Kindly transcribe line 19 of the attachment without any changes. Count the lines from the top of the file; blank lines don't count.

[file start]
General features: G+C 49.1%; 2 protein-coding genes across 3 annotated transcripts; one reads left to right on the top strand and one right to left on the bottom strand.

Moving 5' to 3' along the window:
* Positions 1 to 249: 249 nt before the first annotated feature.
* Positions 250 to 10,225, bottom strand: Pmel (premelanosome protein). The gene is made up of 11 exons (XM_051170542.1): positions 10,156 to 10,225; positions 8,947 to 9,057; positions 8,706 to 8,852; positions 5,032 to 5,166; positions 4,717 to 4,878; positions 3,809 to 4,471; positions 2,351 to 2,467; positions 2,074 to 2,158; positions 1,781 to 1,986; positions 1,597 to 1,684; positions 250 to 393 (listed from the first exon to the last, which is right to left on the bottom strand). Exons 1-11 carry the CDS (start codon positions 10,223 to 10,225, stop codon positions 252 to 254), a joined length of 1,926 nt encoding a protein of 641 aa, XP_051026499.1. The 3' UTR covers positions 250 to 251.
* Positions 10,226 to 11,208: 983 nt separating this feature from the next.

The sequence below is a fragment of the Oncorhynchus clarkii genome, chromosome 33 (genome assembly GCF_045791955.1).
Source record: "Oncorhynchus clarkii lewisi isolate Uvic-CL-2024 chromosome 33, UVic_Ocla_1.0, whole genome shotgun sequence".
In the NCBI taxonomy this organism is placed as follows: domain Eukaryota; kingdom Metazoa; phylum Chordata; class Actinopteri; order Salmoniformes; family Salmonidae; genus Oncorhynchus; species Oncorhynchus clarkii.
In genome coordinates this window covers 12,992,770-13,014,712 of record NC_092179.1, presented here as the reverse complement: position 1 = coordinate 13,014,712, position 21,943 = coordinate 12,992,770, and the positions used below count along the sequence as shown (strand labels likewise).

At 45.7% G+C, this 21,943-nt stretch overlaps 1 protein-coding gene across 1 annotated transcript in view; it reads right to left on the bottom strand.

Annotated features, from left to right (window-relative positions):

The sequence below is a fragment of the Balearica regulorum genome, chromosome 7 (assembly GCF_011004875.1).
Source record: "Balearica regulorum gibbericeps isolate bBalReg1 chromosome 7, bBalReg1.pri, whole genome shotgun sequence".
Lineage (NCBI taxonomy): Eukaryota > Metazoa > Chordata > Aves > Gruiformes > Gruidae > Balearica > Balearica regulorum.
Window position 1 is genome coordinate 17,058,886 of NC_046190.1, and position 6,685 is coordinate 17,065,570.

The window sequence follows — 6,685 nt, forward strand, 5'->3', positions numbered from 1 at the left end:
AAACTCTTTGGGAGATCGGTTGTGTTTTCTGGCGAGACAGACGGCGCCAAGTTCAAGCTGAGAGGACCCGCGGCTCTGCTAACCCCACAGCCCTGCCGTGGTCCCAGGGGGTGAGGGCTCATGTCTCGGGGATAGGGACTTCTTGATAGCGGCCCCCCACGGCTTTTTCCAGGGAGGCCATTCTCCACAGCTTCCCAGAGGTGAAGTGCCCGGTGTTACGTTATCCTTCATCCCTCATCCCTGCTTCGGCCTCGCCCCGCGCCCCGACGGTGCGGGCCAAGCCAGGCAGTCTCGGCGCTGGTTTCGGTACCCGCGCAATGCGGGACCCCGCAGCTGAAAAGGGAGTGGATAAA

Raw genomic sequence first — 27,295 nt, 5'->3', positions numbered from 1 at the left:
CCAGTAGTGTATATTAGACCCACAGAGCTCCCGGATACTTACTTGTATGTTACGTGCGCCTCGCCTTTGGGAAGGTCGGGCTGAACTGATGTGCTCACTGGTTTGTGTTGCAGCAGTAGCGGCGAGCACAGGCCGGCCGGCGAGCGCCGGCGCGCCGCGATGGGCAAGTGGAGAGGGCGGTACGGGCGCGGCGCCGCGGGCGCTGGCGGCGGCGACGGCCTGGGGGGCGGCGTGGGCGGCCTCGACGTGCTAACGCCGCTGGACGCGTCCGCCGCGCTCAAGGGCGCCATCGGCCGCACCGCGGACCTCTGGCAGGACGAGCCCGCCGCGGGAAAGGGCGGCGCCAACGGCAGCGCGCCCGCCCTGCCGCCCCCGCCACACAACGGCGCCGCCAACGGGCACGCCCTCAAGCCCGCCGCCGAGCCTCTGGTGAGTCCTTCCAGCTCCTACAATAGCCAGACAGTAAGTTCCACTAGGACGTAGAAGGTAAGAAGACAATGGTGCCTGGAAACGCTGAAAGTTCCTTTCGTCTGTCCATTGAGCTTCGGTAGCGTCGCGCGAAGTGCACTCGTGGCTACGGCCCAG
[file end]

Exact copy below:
CCAGTAGTGTATATTAGACCCACAGAGCTCCCGGATACTTACTTGTATGTTACGTGCGCCTCGCCTTTGGGAAGGTCGGGCTGAACTGATGTGCTCACTGGTTTGTGTTGCAGCAGTAGCGGCGAGCACAGGCCGGCCGGCGAGCGCCGGCGCGCCGCGATGGGCAAGTGGAGAGGGCGGTACGGGCGCGGCGCCGCGGGCGCTGGCGGCGGCGACGGCCTGGGGGGCGGCGTGGGCGGCCTCGACGTGCTAACGCCGCTGGACGCGTCCGCCGCGCTCAAGGGCGCCATCGGCCGCACCGCGGACCTCTGGCAGGACGAGCCCGCCGCGGGAAAGGGCGGCGCCAACGGCAGCGCGCCCGCCCTGCCGCCCCCGCCACACAACGGCGCCGCCAACGGGCACGCCCTCAAGCCCGCCGCCGAGCCTCTGGTGAGTCCTTCCAGCTCCTACAATAGCCAGACAGTAAGTTCCACTAGGACGTAGAAGGTAAGAAGACAATGGTGCCTGGAAACGCTGAAAGTTCCTTTCGTCTGTCCATTGAGCTTCGGTAGCGTCGCGCGAAGTGCACTCGTGGCTACGGCCCAG